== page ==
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ELECTRICITY

How to check your electricity consumption in real time in Spain

People in Spain are paying the highest electricity prices on record currently. Here's how to check your electricity consumption in real time to keep on top of how much you're spending.

How to check your electricity consumption in real time in Spain
How to check your electricity consumption in real time in Spain. Photo: Victoria Heath/Unsplash

War in Ukraine has pushed electricity prices in Spain to the highest rate on record – €544 per megawatt hour (MWh) on Tuesday February 8th.

Between 7pm and 8pm on Tuesday, Spaniards will pay €700/MWh for electricity, truly outlandish rates.

A year ago, the average price per megawatt hour was just €45.44, although over the course of 2021 the price did first double and then quadruple that rate as the Covid-19 pandemic, inflation, adverse weather and a volatile natural gas market all formed the perfect storm for consumers.

And yet, those sky-high rates pale in comparison with what people in Spain now have to pay, with Russia’s invasion of Ukraine proving to be the straw that broke the camel’s back.

Logically, Spain’s 47 million inhabitants are now looking for ways to keep a watchful eye on how much electricity they’re consuming at home and at their businesses.

If this is the case for you, here’s how you can monitor your home consumption in real-time over the internet.

Firstly, please be aware that your home must have a smart meter installed in order for this to work.

These are the new models that have replaced the old traditional ones and are being installed and transmit the data so that you can follow it online.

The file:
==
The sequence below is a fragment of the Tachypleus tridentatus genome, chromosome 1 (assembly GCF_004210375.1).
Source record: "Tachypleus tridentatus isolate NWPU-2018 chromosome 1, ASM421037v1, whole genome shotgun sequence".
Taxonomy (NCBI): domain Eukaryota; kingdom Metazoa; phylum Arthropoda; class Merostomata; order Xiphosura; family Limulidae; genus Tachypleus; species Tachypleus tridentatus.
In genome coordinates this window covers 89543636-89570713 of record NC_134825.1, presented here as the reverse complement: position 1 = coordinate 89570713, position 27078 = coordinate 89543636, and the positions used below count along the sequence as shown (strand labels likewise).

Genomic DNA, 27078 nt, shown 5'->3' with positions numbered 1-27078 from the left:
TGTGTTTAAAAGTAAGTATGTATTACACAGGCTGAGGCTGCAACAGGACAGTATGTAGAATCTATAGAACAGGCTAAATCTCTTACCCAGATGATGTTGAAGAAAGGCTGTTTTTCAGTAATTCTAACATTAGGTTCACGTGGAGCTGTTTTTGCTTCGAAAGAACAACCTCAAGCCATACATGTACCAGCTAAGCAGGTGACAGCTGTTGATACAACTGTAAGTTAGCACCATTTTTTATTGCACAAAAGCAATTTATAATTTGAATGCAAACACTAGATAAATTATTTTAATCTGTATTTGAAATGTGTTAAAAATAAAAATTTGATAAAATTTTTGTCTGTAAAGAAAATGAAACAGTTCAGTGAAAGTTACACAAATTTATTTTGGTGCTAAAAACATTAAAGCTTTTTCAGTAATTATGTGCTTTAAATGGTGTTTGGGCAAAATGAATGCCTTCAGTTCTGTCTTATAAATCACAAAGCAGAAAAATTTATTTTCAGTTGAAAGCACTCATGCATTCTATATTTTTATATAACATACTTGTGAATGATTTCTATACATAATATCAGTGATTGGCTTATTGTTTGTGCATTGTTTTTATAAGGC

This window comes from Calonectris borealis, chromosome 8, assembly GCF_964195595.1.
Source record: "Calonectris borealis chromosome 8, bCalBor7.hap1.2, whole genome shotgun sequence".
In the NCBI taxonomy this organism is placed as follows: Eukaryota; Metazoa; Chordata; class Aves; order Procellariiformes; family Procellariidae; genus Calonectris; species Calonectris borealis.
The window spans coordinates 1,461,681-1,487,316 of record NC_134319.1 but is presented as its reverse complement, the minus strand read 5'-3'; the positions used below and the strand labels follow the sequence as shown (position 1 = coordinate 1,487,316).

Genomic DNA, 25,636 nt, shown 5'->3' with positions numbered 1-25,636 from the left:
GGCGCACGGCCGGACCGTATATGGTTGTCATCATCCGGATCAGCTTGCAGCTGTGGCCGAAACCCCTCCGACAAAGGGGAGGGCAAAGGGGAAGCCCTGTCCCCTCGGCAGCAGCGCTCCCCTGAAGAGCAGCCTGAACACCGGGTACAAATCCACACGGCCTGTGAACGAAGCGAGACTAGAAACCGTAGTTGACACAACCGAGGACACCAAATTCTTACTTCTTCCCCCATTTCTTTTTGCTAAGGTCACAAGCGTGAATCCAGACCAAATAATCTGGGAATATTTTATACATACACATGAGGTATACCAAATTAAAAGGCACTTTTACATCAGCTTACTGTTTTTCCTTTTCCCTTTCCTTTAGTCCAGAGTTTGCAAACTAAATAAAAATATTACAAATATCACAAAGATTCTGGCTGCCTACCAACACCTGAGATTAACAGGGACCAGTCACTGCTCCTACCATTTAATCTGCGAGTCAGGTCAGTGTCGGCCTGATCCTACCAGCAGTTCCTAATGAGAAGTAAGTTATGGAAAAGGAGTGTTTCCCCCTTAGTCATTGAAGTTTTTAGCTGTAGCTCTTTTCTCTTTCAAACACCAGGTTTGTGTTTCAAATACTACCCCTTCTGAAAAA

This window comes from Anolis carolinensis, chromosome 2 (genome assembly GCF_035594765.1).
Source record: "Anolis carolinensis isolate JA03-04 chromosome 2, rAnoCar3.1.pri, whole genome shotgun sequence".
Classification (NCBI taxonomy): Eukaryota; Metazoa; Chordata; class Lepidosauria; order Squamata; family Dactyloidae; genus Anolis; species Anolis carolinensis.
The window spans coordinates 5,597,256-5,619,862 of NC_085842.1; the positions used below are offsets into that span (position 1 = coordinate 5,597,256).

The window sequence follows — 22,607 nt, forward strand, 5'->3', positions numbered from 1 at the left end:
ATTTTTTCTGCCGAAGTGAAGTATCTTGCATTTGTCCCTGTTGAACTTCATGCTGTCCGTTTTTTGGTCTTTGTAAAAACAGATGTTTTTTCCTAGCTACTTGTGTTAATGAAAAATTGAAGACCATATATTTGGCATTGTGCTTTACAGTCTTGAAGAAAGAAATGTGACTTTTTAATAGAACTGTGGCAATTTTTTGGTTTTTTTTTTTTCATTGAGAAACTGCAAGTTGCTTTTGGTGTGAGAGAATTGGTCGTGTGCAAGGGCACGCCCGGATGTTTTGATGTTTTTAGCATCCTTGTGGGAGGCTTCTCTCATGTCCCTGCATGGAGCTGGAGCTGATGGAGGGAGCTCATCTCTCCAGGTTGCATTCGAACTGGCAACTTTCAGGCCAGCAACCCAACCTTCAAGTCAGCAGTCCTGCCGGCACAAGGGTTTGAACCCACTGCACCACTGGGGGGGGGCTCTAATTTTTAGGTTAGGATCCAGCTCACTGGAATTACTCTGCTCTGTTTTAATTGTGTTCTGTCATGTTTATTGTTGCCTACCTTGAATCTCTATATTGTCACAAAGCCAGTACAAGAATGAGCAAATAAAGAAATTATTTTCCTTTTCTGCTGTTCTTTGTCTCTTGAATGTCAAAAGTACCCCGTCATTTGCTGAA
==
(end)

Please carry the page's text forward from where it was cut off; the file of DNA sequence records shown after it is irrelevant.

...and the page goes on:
All you need to do is to go to the customer area of the distributor that provides your electricity or its corresponding app. This should be the company that sends you electricity bills each month.

If you don’t know your distributor, then you can look for the CUPS (Universal Supply Point Code) code on your bill – this is a series of numbers in which the first digits indicate the distributor.

Where to find your CUPS code. Image: Endesa
 

Here are some examples of codes that correspond to different distributors: Nedgia ES0230, Nortegas ES0229, Redexis ES0238, Endesa ES0031, Iberdrola ES0021, and Union Fenosa ES0022.

You can check here to see Spain’s 333 different electricity distributors. 

Electricity distributors in Spain per region. Image: Comisión Nacional de los Mercados y de la Competencia

Once you have identified your distributor, you can access the website and log on. If you are not yet registered online, you can go ahead and do so. You may need to input some information which should be included on your most recent bill, such as your CUPS code and other identifying numbers.

You may also need to scan in and upload an ID document in order for them to identify you.

Once you have registered and logged on you will need to click on the button that says something similar to ‘meter consultation’ or ‘online access to the meter’, which will give you access to the data.

Where to see your electricity consumption in real-time. Image: Screenshot

Whether on the web or via the app, you will be able to see the power capacity you have contracted and the power you are consuming displayed in real-time and letting you know how much you’re spending on electricity at that given moment.

Electricity consumption online. Image: Screenshot

If you don’t have a computer or access to the app, or you don’t have a smart meter installed at your home, you can also always call your company and request information on your current electricity consumption.

READ ALSO: 11 ways to cut costs as Spain’s electricity rates beat all-time price records

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MONEY

Black Friday in Spain: What you should be aware of

Here's what you need to know about the Black Friday sales in Spain in 2022, from when they start to which retailers are offering discounts and why the sales aren't always as good as they're made out to be.

Black Friday in Spain: What you should be aware of

Black Friday is the day when some of Spain’s biggest retailers hold huge sales and give massive discounts (or so they claim) in the run-up to the start of the Christmas shopping season.